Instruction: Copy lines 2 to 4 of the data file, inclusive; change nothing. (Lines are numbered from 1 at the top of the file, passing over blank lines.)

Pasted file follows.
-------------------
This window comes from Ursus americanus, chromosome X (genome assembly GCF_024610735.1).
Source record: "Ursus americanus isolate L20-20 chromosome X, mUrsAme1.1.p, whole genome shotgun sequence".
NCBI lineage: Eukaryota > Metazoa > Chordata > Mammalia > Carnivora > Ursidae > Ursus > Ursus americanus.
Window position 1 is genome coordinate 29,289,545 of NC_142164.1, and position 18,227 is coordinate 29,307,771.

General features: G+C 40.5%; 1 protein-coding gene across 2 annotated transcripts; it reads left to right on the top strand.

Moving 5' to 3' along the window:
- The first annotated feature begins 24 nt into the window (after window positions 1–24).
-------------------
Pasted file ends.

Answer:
Source record: "Ursus americanus isolate L20-20 chromosome X, mUrsAme1.1.p, whole genome shotgun sequence".
NCBI lineage: Eukaryota > Metazoa > Chordata > Mammalia > Carnivora > Ursidae > Ursus > Ursus americanus.
Window position 1 is genome coordinate 29,289,545 of NC_142164.1, and position 18,227 is coordinate 29,307,771.